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You Got the Catalog; Did You Get the Joke?


Bored with the same old gifts?

Let Ceci N'est Pas Un Catalogue inject a little novelty into your holiday shopping. Ethnic cleansing bars, anyone? ("Select your color preference . . . and just lather up.") How about a liver on a stalk? ("Point out realistic cirrhosis lesions to your dinner guests.") Or a T-shirt with a modified Nike logo that says, "Just Blew It"? ("For the imperfect, underachieving, second-place finisher in all of us.")

And there's plenty more products we guarantee you've never seen, and almost certainly never will, among the 22 graphically snazzy pages. That's because they're just pretend. As a matter of fact, consider yourself lucky to even get hold of the catalog.

"Around this time of year, you just get barraged by all these catalogs, so I had the idea to create this sort of Dada-esque, virtual catalog of ridiculous products," says graphic designer John Bielenberg, 38, the creator of Ceci N'est Pas Un Catalogue (or the Un-Catalogue, for short). "You know. They're full of these things that kind of look neat but are stupid and nobody needs, like designer versions of items . . . say, an envelope opener designed by Alvar Alto or something. And it's like $180. So I thought, 'Ahh, this is a ripe area.' "

The idea germinated five years ago when Bielenberg, who divides his time between studios in San Francisco and Boulder, Colo., decided to prey on the sensibilities of his colleagues. His first satirical volley was a giant yellow and black poster with a cigarette ad-style warning box that read, "Warning: We've met the enemy and he is us."

Graphic designers often think of themselves as artists who just happen to accept commissions, Bielenberg explains. "But the reality is that 99% of the practitioners are just churning out stuff that suits their clients' objectives."

Bielenberg should know. His clientele includes such financial behemoths as Shearson-Lehmann and Morgan Stanley, not exactly the type of corporations that would be keen on subjecting their images to avant-garde visual interpretations. So, to keep his creative side well-juiced, and to see who would notice, he began to churn out material that said virtually nothing.

In 1992, as the business world giddily hopped on the recycling bandwagon, Bielenberg put out a hard-bound book containing 100 pages of nothing but the sentence "This is printed on recycled paper." It was his way of making "the ultimate statement about waste," he says.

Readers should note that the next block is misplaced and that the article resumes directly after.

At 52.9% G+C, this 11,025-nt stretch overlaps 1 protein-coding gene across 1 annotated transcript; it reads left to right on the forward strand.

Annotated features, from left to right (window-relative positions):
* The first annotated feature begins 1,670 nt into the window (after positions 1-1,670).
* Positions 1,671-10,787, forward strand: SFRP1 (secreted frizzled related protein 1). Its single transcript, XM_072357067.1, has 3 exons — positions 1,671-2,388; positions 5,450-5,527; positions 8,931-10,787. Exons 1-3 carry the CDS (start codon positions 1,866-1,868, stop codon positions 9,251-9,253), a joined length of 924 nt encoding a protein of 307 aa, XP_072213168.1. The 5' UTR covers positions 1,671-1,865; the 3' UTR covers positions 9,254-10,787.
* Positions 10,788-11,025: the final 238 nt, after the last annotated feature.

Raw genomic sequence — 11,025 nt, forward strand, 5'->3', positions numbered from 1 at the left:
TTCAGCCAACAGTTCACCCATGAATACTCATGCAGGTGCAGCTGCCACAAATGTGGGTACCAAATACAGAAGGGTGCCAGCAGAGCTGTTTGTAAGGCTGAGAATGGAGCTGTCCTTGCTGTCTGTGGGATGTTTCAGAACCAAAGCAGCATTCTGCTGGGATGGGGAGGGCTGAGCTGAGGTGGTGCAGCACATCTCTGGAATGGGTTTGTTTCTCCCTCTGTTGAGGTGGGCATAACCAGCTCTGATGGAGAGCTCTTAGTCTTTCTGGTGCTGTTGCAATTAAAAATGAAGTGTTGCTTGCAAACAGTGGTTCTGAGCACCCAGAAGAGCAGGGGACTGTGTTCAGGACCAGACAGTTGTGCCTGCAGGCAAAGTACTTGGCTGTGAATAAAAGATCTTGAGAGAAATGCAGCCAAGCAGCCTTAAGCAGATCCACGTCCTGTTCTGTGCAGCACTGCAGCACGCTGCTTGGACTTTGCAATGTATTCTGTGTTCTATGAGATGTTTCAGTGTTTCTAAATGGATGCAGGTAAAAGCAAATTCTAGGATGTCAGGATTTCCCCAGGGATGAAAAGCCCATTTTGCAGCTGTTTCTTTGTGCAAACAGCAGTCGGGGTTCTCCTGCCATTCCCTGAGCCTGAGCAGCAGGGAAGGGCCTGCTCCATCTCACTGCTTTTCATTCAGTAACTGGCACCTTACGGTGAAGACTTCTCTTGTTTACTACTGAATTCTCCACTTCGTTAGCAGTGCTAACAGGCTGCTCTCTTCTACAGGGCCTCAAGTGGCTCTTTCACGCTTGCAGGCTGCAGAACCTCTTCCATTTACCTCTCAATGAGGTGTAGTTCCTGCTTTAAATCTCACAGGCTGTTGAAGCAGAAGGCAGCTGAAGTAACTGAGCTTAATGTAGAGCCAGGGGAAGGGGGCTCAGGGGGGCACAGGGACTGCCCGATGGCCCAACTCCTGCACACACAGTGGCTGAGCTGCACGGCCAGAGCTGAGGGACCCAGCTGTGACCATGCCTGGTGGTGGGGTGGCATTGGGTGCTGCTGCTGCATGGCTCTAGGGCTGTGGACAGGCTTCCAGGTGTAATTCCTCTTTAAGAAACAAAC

But it would take another project to get people from outside the hermetic graphic design world to pay attention: Virtual Telemetrix, a virtual corporation with a visually compelling but vacuous annual report.

To make it, Bielenberg solicited work from other designers, telling them to send him whatever they wanted "as long as it's really cool and void of content." Legitimate annual reports provided passages of bland corporate-speak, randomly selected with throws of a dart, for Telemetrix's mission statement.

"I strung those [excerpts] all together and took out all the word spacing so it's really difficult to read," he says. "But I [also] reversed it out of black, with all caps. So it looks cool. And it's amazing how few people even question that they can't read it. They just kind of see it and say, 'Oh, yeah.' "

In the back, where the numbers typically appear, readers find only one sentence: "Financial information not interesting at the time of publication."

The Telemetrix report attracted calls from design competitions, whose sponsors never figured out that it was a parody, and some Wall Street hotshots missed the joke too. "I started getting calls from analysts who were asking for more information about the company," Bielenberg says.


For the Christmas catalog, Bielenberg again turned to his peers for visually compelling but functionally absurd pieces. Within weeks, the 1,000 or so free copies had been snapped up. Next year, he intends to charge for it.

Buoyed by the attention, Bielenberg's corporate alter-ego has taken on a life of its own. In addition to establishing a Web site (, the Virtual Telemetrix board of directors (yes, actual co-conspiring designers) registered their invention as a nonprofit corporation. There are plans for a content-free design competition as well.

What all this has led to, ironically, is the designer who has made his name partly by chiding his peers for their artistic pretensions, now gaining recognition from that most rarefied institution of artistic expression--the museum.

"I saw John's catalog and annual report, and was impressed by . . . [his] ability to use the forms and compositions that pervade our popular culture--including the niche of big business--to create a critical commentary that gained its power not from words or abstract ideas but from the medium itself," says Aaron Betsky, curator of architecture and design for San Francisco's Museum of Modern Art. Betsky has approached Bielenberg about doing a Virtual Telemetrix installation there.

Of course, that would have to wait until the Un-Catalogue hoopla subsides.

"The phones have just started dying down," Bielenberg says. "We've been getting all these calls from people wanting to order up stuff. I have to tell them, it's just a joke."

The most popular non-item, he says, appears to be the "Just Blew It" T-shirt. But it is perhaps a testament to the public's intelligence that no one took the Pufiel Prostate Pal--a home prostate examination kit consisting of a hand with its index finger extended--seriously enough to request one, despite being priced to move at $39.95.

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